Patients eligible for enrollment into the Phase I clinical trial have refractory or relapsed Acute Myeloid Leukemia ("AML"), Philadelphia Chromosome Positive Chronic Myelogenous Leukemia ("CML") and Acute Lymphoblastic Leukemia ("ALL"), or Myelodysplastic Syndrome ("MDS") and have failed other approved treatments. These are patients with very advanced stages of the disease, and consequently, not all patients enrolled are able to complete the four-week treatment cycle because of progressive disease, which is unrelated to the treatment with Liposomal-Grb-2.

The Principal Investigator for the Phase I clinical trial, Dr. Jorge Cortes (the "Principal Investigator"), is a leading expert in the treatment of CML, AML, MDS and ALL. In the continuing effort to keep the leukemia oncology community appraised of the development of Liposomal Grb-2, the Principal Investigator submitted an abstract to the American Society of Hematology ("ASH") to be considered for presentation at ASH's annual meeting in December of 2013. The abstract was accepted and a poster updating the progress in the Phase I clinical trial will be presented at the ASH annual meeting. A major part of the update on the Liposomal Grb-2 Phase I trial will be the inclusion of the results of testing of patient blood samples, which demonstrates significant inhibition of the disease causing protein Grb-2. This is a significant development which suggests the potential of Liposomal Grb-2 to inhibit AML and MDS in patients.

Results from the second cohort also demonstrated potential anti-leukemia benefits in treated patients and such results were included in the presentation to the American Society of Hematology. The Principal Investigator is currently preparing an abstract of updated information for presentation at the American Society of Hematology annual meeting in December of 2013.

An important outcome for the Phase I clinical trial is the ability to assess for the first time the performance of the Company's delivery technology platform in human patients. The Company has developed two new assays to be able to provide scientific proof of concept of the delivery technology. The first involves a novel detection method for the drug substance in blood samples that will be used to assess the pharmacokinetics of the drug. The second involves a method to measure down-regulation of the target protein in a patient blood sample that was achieved. The latter measurement will provide critical proof that the neutral liposome delivery technology delivered the drug substance to the cell and was able to transport it across the cell membrane into the interior to block cellular production of the Grb-2 protein.

In this regard, in August of 2013 Bio-Path announced that its liposomal delivery technology achieved a major milestone in the development of antisense therapeutics based on a scientific assay confirming that treating patients with its drug candidate BP-100-1.01 inhibits the Grb-2 disease-causing target protein in patients with blood cancers. Inhibition of the disease-causing protein has the effect of down regulating the disease. This will allow for Liposomal Grb-2 to be used potentially in combination with current frontline treatments. This discovery also points to the potential use of a liposomal antisense treatment as a standalone treatment to transform and manage a disease, which has a disease causing protein, as a chronic disorder. This accomplishment is potentially a significant breakthrough for antisense therapeutics, whose development, to date, as a class of therapeutics has been severely limited by a lack of a systemic delivery mechanism that can safely distribute the drug throughout the body and get the antisense drug substance across the cell membrane into the interior of the cell. Further, we expect that scientific proof of principal for our delivery technology may lead to licensing and business development opportunities, furthering our business model.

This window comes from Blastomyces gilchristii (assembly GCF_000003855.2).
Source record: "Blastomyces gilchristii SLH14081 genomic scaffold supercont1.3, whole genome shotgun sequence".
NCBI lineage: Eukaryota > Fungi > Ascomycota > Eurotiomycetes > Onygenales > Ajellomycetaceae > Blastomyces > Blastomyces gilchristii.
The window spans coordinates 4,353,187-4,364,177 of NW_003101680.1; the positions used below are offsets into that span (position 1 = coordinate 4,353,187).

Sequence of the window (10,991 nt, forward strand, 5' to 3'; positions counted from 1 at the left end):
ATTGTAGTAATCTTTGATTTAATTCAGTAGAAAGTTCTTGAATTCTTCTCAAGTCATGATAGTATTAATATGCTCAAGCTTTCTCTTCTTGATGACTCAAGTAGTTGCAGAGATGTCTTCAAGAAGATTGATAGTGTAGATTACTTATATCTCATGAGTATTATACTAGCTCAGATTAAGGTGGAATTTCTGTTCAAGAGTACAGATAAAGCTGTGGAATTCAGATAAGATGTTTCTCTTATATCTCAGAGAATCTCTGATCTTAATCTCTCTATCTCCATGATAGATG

Being platform technology, a successful demonstration of the delivery technology in this study will allow the Company to begin expanding Bio-Path's drug candidates by simply applying the delivery technology template to multiple new drug product targets. In this manner, Bio-Path can quickly build an attractive drug product pipeline with multiple drug product candidates for treating cancer as well as treating other important diseases including diabetes, cardiovascular conditions and neuromuscular disorders. Currently, the Company is researching potential targets for which it can apply its liposomal antisense drug delivery technology.

The Phase I clinical trial is typically ended when a maximum tolerated dose (MTD) is encountered. However, due to the lack of toxicity of the drug to date, it is not expected that a MTD will be encountered. As a result, the optimal biological dose will be determined and this dose will be used in the following Phase II clinical trial. The Company plans to evaluate patients at the close of Cohort 6 to evaluate whether the Phase I clinical trial should be ended at that time. It is expected that the down regulation assay will be a factor in the evaluation of whether we have reached optimal inhibition. It is noted, however, that the lack of toxicity is a major advantage for the drug candidate BP-100-1.01 since it allows higher levels of drug to be administered to the patient, increasing the potential therapeutic benefit.

Bio-Path has also been working with the Principal Investigator to finalize plans for Phase II clinical trials in Liposomal Grb-2. Significantly, these plans include three Phase II trials, one each for CML, AML and MDS, of the drug candidate Liposomal Grb-2 in salvage therapy for very advanced patients.